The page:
2nd Nuclear Energy Experts Group Meeting (NEEG)
November 11-12, 2013
Da Lat, Vietnam
The Nuclear Energy Experts Group (NEEG) of the Council for Security Cooperation in the Asia Pacific (CSCAP) met at the Saigon Da Lat Hotel in Da Lat, Vietnam on November 11-12, 2013, under the auspices of the CSCAP Study Group on Countering the Proliferation of Weapons of Mass Destruction in the Asia Pacific (the WMD Study Group). It brought together 36 specialists from 18 countries from throughout the Asia Pacific region and beyond, all attending in their private capacity. They joined two days of off-the-record discussions on the nuclear safety and security regimes, the Nuclear Security Summit process, the Northeast Asian nuclear security centers of excellence, and the role of regional organizations to address nuclear safety and security. Participants also visited the Da Lat Nuclear Research Reactor, where they received briefings from various scientists and technical staff from the facility.
Key findings and recommendations from the meeting include:
Nuclear safety and security are in the interests of all countries, not just those operating or planning to operate nuclear power plants. However, awareness and perceptions of risk and threats vary among Asia Pacific countries. As a result, the priority attached to the issues at the policy and implementation levels is uneven.
Joint risk/threat assessments and peer reviews of safety/security standards could help raise awareness of problems. This remains controversial, however, because there are concerns in some states that exposing nuclear safety and/or security gaps or limitations can be detrimental or subject to penalty. Enhancing mutual confidence through an exchange of views and good practices is generally accepted as a preferred approach. Regardless, tailored incentives should be integrated to ensure effective implementation of nuclear safety and security standards.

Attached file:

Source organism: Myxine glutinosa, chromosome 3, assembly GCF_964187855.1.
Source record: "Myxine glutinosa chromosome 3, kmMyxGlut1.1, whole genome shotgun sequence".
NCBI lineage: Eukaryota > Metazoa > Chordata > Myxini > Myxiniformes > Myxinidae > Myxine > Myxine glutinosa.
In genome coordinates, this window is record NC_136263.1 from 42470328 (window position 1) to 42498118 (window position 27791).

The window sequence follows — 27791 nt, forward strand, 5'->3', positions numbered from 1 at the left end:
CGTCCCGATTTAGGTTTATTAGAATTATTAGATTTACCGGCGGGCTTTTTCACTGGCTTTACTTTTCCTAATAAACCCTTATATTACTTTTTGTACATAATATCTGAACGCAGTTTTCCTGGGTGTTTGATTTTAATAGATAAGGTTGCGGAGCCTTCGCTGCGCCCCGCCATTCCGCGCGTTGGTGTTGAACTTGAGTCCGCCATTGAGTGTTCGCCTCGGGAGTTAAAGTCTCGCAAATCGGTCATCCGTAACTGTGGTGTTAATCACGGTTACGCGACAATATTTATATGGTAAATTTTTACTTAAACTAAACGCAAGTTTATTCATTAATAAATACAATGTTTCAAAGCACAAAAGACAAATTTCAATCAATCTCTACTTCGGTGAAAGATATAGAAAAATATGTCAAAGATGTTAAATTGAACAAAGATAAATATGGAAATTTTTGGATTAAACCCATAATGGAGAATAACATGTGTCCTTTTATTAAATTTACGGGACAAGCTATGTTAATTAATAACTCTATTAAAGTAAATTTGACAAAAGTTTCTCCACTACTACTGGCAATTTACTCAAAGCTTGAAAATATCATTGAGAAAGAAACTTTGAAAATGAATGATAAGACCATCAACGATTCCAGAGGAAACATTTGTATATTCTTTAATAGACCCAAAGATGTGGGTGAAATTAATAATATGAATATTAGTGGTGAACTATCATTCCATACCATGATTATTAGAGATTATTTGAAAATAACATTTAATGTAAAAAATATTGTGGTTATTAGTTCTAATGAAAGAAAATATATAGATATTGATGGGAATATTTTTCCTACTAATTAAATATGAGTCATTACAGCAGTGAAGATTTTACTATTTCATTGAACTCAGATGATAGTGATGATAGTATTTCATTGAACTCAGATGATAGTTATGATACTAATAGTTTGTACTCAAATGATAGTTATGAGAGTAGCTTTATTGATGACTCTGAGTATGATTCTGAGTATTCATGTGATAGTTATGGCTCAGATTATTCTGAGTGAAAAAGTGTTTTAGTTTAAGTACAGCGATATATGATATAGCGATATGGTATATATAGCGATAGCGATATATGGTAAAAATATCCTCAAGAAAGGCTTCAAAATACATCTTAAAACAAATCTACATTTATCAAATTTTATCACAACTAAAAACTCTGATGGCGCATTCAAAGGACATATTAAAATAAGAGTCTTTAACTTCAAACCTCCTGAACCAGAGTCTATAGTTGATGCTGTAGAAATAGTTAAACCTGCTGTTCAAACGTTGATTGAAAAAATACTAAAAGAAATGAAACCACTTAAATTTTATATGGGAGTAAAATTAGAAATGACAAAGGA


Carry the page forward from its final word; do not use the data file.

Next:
Although nuclear safety and nuclear security are fundamentally distinct issues, they are increasingly seen and approached as a whole by experts and policymakers. Countries pursuing new nuclear power programs or expanding existing ones will have to remain alert on both fronts. Since the requirements of enhancing nuclear safety (such as through greater transparency) can sometimes come into conflict with nuclear security (which requires a measure of secrecy), a thorough examination of their similarities and differences is needed.
Prevention has been a major focus of nuclear safety and security. Yet detection and response preparedness are also key pieces of the puzzle which have so far remained on the back burner, at least in the Asia Pacific. More research is needed to understand the benefits, risks, and costs of investing in detection and response preparedness capabilities to address nuclear safety and security issues. In this regard, table top exercises could prove useful.
Maintaining a comprehensive and current nuclear forensics library, i.e., an inventory of all fissile materials in use within a country or jurisdiction, is important. In the case of a nuclear accident or incident, it will help confirm (or debunk) the origin of the material involved. A thorough needs assessment for nuclear forensics capability in the Asia Pacific should be conducted.
Training nuclear safety and security experts, including first responders to nuclear accidents or incidents, is an essential part of a comprehensive nuclear energy program. More work is needed to determine the specific types of training required, how it should be conducted, and by whom, in the Asia Pacific. The three centers of excellence on nuclear security in Northeast Asia, one planned in Indonesia, one in India, and other emerging ones in the region could play a role on the nonproliferation and nuclear security side.